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Tennis Line Call app launches on iOS

The Tennis Line Call App is now available on the App Store for iOS devices.

Tennis players can use the new app to detect whether or not a tennis ball has gone out of bounds. The app works by each player strapping their smartphone to the top of a tripod, with each phone facing a different side of the court. The app then analyzes each side of the court and detects when a ball goes out of bounds. Players can trigger a challenge using their smartwatch. A flashing light for five seconds, paired with a verbal “out” indicates the ball bounced out.

 “We’ve been working on this for three years now. This is our biggest milestone yet,” said Julien Duhautois, co-founder and CEO of Line Call. “I couldn’t be more proud of the team. It’s very exciting to finally launch and be able to generate traction and revenue, which will in turn fuel our efforts to achieve even bigger milestones.”

“There are four pillars that are foundational to our app. It has to be 1. Reliable 2. Simple 3. Affordable 4. Accessible. We’re doing amazing with the first three. To improve with the “Accessible” part we have two big achievements in sight,” said Duhautois. The first one is what we call the ‘hands up challenge’ meaning one can raise their hands up to trigger a line call review. It’s a patented solution we came up with and it will remove the need for our users to own an Apple Watch. The second one is to release a version of the app on Android. We are fundraising now so we can achieve these goals by early 2023.”

“We wouldn’t be there without the amazing Iowa startup ecosystem,” said Duhautois. “I compare it to a family. Gravitate has given us a home. Venture School, Iowa Startup Accelerator, and the Greater Des Moines Partnership have given us an education. IEDA has given us a financial buffer. And everyone else in our network has provided wisdom and guidance.”

Previous coverage

New tennis app will detect when ball is out of bounds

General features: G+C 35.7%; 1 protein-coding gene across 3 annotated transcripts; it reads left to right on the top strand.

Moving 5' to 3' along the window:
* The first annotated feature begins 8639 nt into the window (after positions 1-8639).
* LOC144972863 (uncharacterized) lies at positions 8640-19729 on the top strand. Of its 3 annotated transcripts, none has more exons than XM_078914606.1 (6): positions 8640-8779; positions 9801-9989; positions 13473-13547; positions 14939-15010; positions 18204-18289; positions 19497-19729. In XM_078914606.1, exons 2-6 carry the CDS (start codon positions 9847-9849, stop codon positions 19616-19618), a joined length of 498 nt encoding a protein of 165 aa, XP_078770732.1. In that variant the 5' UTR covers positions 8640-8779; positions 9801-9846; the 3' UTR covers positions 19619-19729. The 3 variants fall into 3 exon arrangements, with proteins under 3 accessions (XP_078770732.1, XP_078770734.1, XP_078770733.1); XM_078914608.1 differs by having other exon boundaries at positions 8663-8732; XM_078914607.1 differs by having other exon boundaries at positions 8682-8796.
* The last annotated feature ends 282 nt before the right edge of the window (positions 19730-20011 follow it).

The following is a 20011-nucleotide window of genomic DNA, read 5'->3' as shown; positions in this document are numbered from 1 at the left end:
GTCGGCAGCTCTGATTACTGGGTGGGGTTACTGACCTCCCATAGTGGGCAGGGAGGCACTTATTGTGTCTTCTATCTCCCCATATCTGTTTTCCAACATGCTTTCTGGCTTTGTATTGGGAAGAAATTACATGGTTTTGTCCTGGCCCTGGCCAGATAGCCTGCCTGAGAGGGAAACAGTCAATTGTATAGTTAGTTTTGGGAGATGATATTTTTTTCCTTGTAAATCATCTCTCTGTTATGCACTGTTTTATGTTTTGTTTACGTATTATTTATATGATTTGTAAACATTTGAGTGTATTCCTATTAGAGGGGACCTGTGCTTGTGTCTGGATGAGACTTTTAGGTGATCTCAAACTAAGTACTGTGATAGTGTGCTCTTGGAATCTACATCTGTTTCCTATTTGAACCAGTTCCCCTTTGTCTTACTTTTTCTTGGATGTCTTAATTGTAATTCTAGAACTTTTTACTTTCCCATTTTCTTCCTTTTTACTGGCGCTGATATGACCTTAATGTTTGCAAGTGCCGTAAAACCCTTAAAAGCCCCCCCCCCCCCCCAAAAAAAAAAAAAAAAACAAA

Tennis Line Call App wins first place at YEC Pitch Competition

Tennis Line Call app launches on iOS | Clay & Milk
A central Iowa ag-tech accelerator has secured more backers and finally has a name. The Greater Des Moines Partnership first announced the accelerator last year, naming four initial investors. On Monday, the Partnership said the program will be called the "Iowa AgriTech Accelerator" and named three new investors. The new investors include Grinnell Mutual, Kent Corp. and Sukup Manufacturing, all Iowa companies. They join investors Deere & Co., Peoples Co., Farmers Mutual Hail Insurance Co. and DuPont Pioneer. Each investor has agreed to put up $100,000 for the first year of the accelerator. Startups entering the program will receive $40,000 in seed funding in exchange for 6 percent equity. Tej Dhawan, an angel investor and local startup mentor, is serving as interim director until the AgriTech Accelerator names a permanent leader. Dhawan held a similar role with the GIA before Brian Hemesath was named as managing director. As interim director, Dhawan said his main job includes hiring the accelerator's executive director, establishing a business structure and initial recruiting for the first cohort. The accelerator will place few filters, such as location and product, on the applicant pool, Dhawan said. "When you’re seeking innovation, innovation can come from every corner of the world so why restrict ourselves," he said. One area the the AgriTech Accelerator won't recruit from is biotech. For its first cohort, the AgriTech Accelerator will work out of the GIA's space in Des Moines' East Village, Dhawan said. A future, permanent home is still to be decided. The accelerator's program will host startups from mid-July through mid-October, ending with an event connected to the annual World Food Prize. The GIA, which the AgriTech Accelerator is based on, also ends with presentations at an industry event. The accelerator has also started lining up a mentor pool. The Iowa Corn Growers Association, Iowa Soybean Association and the Iowa Pork Producers Association have agreed to provide mentors, as has Iowa State University. While the AgriTech Accelerator is loosely based off of the GIA, it will differ in its business structure, Dhawan said. The GIA runs through a for-profit model for both operations and its investment fund. The AgriTech Accelerator will have a nonprofit model for its operations and a for-profit setup for its fund. Dhawan said the nonprofit model is being used so the accelerator can better work with other nonprofit partners, such as trade associations. "These are all organizations that are nonprofits and can be amazing stakeholders without ever having to be investors in the accelerator," he said. "It becomes easier to work with trade associations in their nonprofit role when we are also a nonprofit." When it's up and running, the AgriTech Accelerator would be one of a handful of ag-focused startup development programs in Iowa. Others include the Ag Startup Engine out of Iowa State University and the Rural Ventures Alliance from Iowa MicroLoan. Matthew Patane is the managing editor and co-founder of Clay & Milk. Send him an email at
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